Today’s marketers use a wide variety of techniques to determine the best marketing and promotional strategies for their businesses, and one important tool in their arsenal involves A/B testing. Most often linked to websites, email campaigns and apps, this tool has become popular in the last few years as businesses have realized how it can make a huge difference in marketing, by showing you what type of content is popular and what makes people click. All of it’s done by assessing your conversion funnel and marketing campaigns.
A/B testing allows you to create two competing marketing messages and then evaluate which variant performs better by running a simultaneous experiment between the options. This method helps you mine data on the basis of consumer behavior. For instance, you may send one batch of marketing emails to half of your subscribers using a particular subject line, and the other emails to your remaining subscribers with a different subject line. Then you can evaluate which generates the highest open rate.
This is considered one of the simplest and most effective ways for optimization, which can be used to test a variety of elements from website content to call to action (CTA) statements. Unfortunately, A/B tests can be complicated at times. Using this strategy can either make your marketing efforts a great success if well-planned, or ruin your strategy if your conclusions are incorrect.
How Do You Run an A/B Test?
When you plan to run an A/B test, the first step is to find out what you want to test. Then you need to figure out whether you want to run an on-site test or an off-site test. On-site would mostly be sales-related bits on your website, and off-site would be either a sales email or an ad on a site that doesn't belong to you.
Once you have decided what you want to test, list the variables. For instance, if you consider testing the CTA, you can test the location, the exact wording used, or the button color on the website. When it comes to overall conversion, each of the variables has a different impact. In this process, if you are testing A against B, you can see which one’s performing better, and if you choose to use A as your control (original version of what you're testing) then you need to choose something else for B (altered version). Remember, it’s essential that tests for all the variables are run simultaneously.
For successful A/B testing, follow the steps below.
Choose a variable – There are several variables that you might want to test, but to determine the effectiveness, you need to pick a particular variable and measure its performance. That could be your subject line, your CTA or any other item.
Define your goal – Metrics are important. Before you run the test and set up the second variation, pick a primary metric. If you wait until the end to decide on the metric or your goals, you might not be able to run the test effectively.
Determine a Control and a Challenger – When you have both the variables, original and altered, and the outcome that you desire, set up the control (unaltered version) and the challenger (new version).
Pick Your Sample Size – Your sample size will depend on the type of A/B testing you are running as well as the A/B testing tool you are using. Additionally, depending on the A/B testing tool, you’ll need to equally and randomly split your sample groups.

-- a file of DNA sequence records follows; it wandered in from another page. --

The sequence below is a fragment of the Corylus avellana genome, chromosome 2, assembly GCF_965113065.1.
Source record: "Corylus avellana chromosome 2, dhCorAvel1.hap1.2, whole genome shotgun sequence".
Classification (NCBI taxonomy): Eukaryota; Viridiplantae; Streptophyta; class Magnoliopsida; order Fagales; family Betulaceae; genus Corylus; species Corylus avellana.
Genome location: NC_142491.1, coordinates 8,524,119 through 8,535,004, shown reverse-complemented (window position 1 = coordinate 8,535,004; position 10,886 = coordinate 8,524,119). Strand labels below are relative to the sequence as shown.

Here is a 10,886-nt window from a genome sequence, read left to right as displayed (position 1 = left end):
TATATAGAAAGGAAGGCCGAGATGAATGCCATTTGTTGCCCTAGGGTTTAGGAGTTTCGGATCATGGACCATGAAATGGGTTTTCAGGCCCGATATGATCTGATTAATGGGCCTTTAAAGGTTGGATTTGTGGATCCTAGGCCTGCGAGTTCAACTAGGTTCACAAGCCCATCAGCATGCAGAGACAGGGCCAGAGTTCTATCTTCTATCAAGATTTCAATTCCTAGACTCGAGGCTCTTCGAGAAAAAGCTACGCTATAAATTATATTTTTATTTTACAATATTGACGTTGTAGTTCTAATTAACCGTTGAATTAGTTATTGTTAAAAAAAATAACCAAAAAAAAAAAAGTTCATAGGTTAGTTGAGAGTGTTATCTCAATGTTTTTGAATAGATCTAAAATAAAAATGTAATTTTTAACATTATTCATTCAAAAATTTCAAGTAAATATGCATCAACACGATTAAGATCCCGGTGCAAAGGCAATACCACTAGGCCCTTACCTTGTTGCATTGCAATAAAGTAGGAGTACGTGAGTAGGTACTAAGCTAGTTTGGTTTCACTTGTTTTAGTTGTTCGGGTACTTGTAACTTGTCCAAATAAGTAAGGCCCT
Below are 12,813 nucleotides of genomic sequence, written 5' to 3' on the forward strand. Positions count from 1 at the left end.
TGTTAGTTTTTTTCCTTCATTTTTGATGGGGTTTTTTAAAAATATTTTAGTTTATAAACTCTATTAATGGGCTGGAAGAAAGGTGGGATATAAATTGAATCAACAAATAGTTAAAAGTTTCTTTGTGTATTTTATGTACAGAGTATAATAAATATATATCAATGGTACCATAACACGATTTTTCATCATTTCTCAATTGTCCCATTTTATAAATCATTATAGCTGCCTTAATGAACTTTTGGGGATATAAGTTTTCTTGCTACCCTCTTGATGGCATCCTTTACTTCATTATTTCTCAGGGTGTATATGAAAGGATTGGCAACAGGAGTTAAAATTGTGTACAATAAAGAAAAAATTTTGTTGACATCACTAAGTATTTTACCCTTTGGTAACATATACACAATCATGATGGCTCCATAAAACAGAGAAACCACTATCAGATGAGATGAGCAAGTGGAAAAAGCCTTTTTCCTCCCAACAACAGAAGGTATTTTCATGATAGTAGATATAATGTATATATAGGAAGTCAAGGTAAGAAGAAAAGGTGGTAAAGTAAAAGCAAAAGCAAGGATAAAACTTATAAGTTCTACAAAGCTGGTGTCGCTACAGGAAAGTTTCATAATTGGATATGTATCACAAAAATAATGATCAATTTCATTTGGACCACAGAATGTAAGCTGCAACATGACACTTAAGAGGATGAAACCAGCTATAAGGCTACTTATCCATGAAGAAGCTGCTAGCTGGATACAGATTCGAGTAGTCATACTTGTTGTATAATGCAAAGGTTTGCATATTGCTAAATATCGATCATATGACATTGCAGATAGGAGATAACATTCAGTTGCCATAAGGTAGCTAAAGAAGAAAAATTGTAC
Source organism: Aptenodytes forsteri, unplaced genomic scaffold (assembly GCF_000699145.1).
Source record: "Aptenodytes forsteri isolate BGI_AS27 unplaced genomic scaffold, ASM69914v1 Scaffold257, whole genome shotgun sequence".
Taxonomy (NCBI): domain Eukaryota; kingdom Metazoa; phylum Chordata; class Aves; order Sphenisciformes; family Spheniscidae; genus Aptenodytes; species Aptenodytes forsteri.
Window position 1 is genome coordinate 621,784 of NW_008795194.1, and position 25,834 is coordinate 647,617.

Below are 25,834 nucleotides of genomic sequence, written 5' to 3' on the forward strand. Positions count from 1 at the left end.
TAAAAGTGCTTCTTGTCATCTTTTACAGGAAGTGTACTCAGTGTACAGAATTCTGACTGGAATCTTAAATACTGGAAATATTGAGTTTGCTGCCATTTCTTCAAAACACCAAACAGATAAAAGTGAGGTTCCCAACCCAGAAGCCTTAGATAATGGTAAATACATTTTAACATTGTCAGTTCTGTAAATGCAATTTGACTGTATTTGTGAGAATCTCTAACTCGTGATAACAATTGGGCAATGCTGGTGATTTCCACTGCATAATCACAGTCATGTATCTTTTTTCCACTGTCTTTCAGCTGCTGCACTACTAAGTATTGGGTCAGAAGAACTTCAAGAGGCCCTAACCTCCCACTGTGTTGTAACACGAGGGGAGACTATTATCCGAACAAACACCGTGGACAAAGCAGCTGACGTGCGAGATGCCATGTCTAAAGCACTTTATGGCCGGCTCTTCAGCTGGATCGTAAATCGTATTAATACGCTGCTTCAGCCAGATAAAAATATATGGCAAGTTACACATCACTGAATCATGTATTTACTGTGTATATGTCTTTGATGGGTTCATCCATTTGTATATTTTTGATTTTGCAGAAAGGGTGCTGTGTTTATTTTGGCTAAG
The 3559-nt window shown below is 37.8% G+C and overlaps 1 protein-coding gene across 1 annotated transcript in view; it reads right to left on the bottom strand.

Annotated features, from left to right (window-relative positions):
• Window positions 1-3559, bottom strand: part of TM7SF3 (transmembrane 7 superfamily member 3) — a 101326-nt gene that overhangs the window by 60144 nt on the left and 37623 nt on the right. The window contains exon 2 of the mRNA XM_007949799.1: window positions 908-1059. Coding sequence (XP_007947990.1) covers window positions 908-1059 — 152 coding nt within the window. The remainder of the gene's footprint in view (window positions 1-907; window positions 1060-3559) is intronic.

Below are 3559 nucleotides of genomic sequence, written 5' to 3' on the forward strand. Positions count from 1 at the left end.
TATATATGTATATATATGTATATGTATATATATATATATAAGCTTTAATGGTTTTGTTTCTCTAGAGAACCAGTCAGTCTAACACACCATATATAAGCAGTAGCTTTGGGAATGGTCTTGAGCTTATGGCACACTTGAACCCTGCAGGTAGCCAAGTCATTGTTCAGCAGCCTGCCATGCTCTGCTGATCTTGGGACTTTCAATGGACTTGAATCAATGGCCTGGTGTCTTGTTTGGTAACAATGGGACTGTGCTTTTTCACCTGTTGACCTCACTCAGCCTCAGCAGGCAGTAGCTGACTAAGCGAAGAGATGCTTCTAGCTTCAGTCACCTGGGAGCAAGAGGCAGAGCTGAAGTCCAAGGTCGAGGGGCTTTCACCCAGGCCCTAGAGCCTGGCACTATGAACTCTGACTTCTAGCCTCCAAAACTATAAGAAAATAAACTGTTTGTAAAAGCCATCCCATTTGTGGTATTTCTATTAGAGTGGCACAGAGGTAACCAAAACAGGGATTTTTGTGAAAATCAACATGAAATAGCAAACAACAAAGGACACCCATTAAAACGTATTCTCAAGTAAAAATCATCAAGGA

Decide the Implication of the Results – Statistical significance is a core part of A/B testing. You need to think about how substantial your results need to be, based on the variation you chose.
Run One Test at a Time – On any campaign, just run one test at a time. If you don’t, you won’t get effective results.
Pick an A/B testing Tool – To conduct an A/B test, you need to decide on an A/B testing tool. Some such tools are Google Analytics & Google Optimize, Optimizely, VWO, Zoho PageSense, HubSpot, Leadformly, Unbounce, Convertize, Kameleoon, Convert, Omniconvert, Freshmarketer, Oracle Maxymiser, Monetate, Adobe Target, Evergage, AB Tasty, and Nelio AB Testing, Apptimize (to name a few).
Test Both Variations Concurrently – For effective results, when running an A/B test, you’ll need to run the two variations simultaneously.
Don’t Restrict the Time – In order to gain statistically significant results, you should not restrict the time to run the test.
Get Feedback – A/B testing is more about quantitative data than qualitative. Therefore, to cover the qualitative aspect, conduct a poll or survey that will give you insights on consumer behavior.
After you run the A/B test, your focus should be on your primary goal metric, measuring the significance of the results so you can take action accordingly.
Check These A/B Testing Elements
- Headlines and Copywriting
- Images, Audio, and Video
- Content Depth
- Subject Lines
- Product Descriptions
- Social Proof
- Email Marketing
- Landing Pages
- Media Mentions
The Pros and Cons of A/B Testing
A/B testing has both advantages and disadvantages. It does help you to reel in your target audience by analyzing the campaigns that the consumer reacts to, but it also has downsides like the possibility of cloaking, which is not allowed.
- Enhanced Content Engagement
- Increased Values
- Higher Conversion Rates
- Lower Bounce Rates
- Increased Sales
- Easy Analysis
- Reduced Risks
- Time Consuming
- Usability Issues Can’t Be Measured
- Cloaking Risks
- Usage of Dark Patterns
- Reliability on Quantitative Testing
- Instrumentation Effect
A/B testing not only helps you with an optimization roadmap, but also breeds confidence in your brand, resulting into increased sales and loyal customers. If you want the most accurate results, always follow the correct testing procedure.